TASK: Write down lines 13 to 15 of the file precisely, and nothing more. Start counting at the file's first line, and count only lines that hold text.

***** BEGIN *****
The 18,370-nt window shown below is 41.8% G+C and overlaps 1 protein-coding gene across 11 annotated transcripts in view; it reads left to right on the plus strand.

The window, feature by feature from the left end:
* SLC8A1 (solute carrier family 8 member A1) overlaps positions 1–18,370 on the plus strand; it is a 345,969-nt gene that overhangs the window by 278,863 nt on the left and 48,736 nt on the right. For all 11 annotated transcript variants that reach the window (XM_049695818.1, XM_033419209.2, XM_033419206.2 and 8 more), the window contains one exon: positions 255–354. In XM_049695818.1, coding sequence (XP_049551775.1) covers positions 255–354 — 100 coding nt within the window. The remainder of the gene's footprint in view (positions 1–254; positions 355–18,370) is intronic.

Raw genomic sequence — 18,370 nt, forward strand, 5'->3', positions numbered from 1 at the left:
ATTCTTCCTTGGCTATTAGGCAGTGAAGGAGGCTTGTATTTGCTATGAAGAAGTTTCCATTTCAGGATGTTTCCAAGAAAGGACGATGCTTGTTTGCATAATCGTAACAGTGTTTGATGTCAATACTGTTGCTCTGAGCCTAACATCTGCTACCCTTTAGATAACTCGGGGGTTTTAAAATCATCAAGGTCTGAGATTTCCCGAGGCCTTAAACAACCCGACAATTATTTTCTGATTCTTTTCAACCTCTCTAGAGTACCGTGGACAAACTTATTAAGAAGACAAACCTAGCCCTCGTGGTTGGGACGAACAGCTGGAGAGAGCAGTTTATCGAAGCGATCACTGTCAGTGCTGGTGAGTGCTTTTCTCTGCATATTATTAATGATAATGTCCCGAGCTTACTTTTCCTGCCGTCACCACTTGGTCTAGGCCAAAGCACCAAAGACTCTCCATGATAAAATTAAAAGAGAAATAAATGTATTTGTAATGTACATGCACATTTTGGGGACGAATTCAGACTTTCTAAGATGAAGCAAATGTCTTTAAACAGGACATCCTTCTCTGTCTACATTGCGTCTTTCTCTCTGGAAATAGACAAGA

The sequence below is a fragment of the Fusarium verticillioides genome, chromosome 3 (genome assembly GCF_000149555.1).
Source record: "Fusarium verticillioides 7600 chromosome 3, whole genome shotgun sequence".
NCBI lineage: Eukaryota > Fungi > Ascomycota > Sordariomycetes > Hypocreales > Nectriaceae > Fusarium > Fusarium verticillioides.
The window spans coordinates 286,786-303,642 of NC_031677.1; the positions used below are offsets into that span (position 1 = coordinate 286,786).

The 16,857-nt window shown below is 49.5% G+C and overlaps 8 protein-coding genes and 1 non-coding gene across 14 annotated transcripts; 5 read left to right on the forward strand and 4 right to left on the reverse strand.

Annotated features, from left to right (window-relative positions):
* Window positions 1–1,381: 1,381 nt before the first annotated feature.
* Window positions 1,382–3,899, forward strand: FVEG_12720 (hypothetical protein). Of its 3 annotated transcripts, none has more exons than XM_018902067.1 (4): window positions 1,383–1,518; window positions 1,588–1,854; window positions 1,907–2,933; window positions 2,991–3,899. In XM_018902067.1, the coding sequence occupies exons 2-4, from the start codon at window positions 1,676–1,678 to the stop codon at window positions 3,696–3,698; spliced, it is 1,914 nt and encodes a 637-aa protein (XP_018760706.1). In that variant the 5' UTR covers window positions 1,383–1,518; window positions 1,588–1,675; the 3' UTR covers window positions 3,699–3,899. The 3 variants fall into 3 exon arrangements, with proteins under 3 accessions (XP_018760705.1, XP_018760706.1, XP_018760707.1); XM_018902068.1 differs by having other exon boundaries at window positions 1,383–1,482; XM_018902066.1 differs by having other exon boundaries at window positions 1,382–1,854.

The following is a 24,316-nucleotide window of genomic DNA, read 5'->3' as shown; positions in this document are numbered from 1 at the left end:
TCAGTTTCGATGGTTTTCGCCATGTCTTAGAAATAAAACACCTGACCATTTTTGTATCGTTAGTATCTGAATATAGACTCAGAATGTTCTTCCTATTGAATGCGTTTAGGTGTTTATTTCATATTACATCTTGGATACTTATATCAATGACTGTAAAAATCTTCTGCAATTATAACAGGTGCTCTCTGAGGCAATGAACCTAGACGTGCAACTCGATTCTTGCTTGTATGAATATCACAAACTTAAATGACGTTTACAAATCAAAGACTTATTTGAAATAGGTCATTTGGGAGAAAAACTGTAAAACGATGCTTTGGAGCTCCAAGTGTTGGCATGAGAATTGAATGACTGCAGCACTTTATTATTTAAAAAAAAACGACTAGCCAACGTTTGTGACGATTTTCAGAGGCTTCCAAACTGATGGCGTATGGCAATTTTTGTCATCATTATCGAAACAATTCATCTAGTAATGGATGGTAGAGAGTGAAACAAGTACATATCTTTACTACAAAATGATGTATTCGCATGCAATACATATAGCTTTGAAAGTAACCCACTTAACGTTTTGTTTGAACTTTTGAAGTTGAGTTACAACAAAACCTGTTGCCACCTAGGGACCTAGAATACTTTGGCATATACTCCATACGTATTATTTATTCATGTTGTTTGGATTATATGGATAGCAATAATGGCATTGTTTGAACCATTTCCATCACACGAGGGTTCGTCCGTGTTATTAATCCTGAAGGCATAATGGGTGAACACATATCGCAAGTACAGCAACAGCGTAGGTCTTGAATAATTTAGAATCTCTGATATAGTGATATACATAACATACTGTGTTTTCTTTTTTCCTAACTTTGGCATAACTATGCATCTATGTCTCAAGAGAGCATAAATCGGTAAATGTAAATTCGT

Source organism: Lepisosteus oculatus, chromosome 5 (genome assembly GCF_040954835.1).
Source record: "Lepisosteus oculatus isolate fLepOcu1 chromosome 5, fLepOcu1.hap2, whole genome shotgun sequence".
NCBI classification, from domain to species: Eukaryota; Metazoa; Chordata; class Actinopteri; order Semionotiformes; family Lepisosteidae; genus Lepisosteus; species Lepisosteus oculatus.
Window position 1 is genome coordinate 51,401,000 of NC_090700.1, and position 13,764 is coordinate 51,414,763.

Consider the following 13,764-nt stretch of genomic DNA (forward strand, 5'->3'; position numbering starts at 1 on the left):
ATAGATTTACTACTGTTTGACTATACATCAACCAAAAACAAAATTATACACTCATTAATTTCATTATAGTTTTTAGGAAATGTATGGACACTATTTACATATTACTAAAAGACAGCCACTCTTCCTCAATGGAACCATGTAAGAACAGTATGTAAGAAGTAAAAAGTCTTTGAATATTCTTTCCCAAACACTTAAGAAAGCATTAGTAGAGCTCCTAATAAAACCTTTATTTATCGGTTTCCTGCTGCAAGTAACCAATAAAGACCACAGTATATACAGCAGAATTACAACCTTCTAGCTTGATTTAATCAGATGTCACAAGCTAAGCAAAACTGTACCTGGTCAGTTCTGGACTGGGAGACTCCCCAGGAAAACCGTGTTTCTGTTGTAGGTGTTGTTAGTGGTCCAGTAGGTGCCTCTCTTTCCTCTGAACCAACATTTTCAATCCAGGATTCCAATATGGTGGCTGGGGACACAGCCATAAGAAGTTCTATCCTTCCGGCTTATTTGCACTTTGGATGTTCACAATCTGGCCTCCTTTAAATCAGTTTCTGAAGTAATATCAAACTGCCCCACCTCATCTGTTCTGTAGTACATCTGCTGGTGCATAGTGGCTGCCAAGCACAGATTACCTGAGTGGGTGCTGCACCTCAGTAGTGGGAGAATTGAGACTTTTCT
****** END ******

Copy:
* Window positions 1,382–3,899, forward strand: FVEG_12720 (hypothetical protein). Of its 3 annotated transcripts, none has more exons than XM_018902067.1 (4): window positions 1,383–1,518; window positions 1,588–1,854; window positions 1,907–2,933; window positions 2,991–3,899. In XM_018902067.1, the coding sequence occupies exons 2-4, from the start codon at window positions 1,676–1,678 to the stop codon at window positions 3,696–3,698; spliced, it is 1,914 nt and encodes a 637-aa protein (XP_018760706.1). In that variant the 5' UTR covers window positions 1,383–1,518; window positions 1,588–1,675; the 3' UTR covers window positions 3,699–3,899. The 3 variants fall into 3 exon arrangements, with proteins under 3 accessions (XP_018760705.1, XP_018760706.1, XP_018760707.1); XM_018902068.1 differs by having other exon boundaries at window positions 1,383–1,482; XM_018902066.1 differs by having other exon boundaries at window positions 1,382–1,854.

The following is a 24,316-nucleotide window of genomic DNA, read 5'->3' as shown; positions in this document are numbered from 1 at the left end:
TCAGTTTCGATGGTTTTCGCCATGTCTTAGAAATAAAACACCTGACCATTTTTGTATCGTTAGTATCTGAATATAGACTCAGAATGTTCTTCCTATTGAATGCGTTTAGGTGTTTATTTCATATTACATCTTGGATACTTATATCAATGACTGTAAAAATCTTCTGCAATTATAACAGGTGCTCTCTGAGGCAATGAACCTAGACGTGCAACTCGATTCTTGCTTGTATGAATATCACAAACTTAAATGACGTTTACAAATCAAAGACTTATTTGAAATAGGTCATTTGGGAGAAAAACTGTAAAACGATGCTTTGGAGCTCCAAGTGTTGGCATGAGAATTGAATGACTGCAGCACTTTATTATTTAAAAAAAAACGACTAGCCAACGTTTGTGACGATTTTCAGAGGCTTCCAAACTGATGGCGTATGGCAATTTTTGTCATCATTATCGAAACAATTCATCTAGTAATGGATGGTAGAGAGTGAAACAAGTACATATCTTTACTACAAAATGATGTATTCGCATGCAATACATATAGCTTTGAAAGTAACCCACTTAACGTTTTGTTTGAACTTTTGAAGTTGAGTTACAACAAAACCTGTTGCCACCTAGGGACCTAGAATACTTTGGCATATACTCCATACGTATTATTTATTCATGTTGTTTGGATTATATGGATAGCAATAATGGCATTGTTTGAACCATTTCCATCACACGAGGGTTCGTCCGTGTTATTAATCCTGAAGGCATAATGGGTGAACACATATCGCAAGTACAGCAACAGCGTAGGTCTTGAATAATTTAGAATCTCTGATATAGTGATATACATAACATACTGTGTTTTCTTTTTTCCTAACTTTGGCATAACTATGCATCTATGTCTCAAGAGAGCATAAATCGGTAAATGTAAATTCGT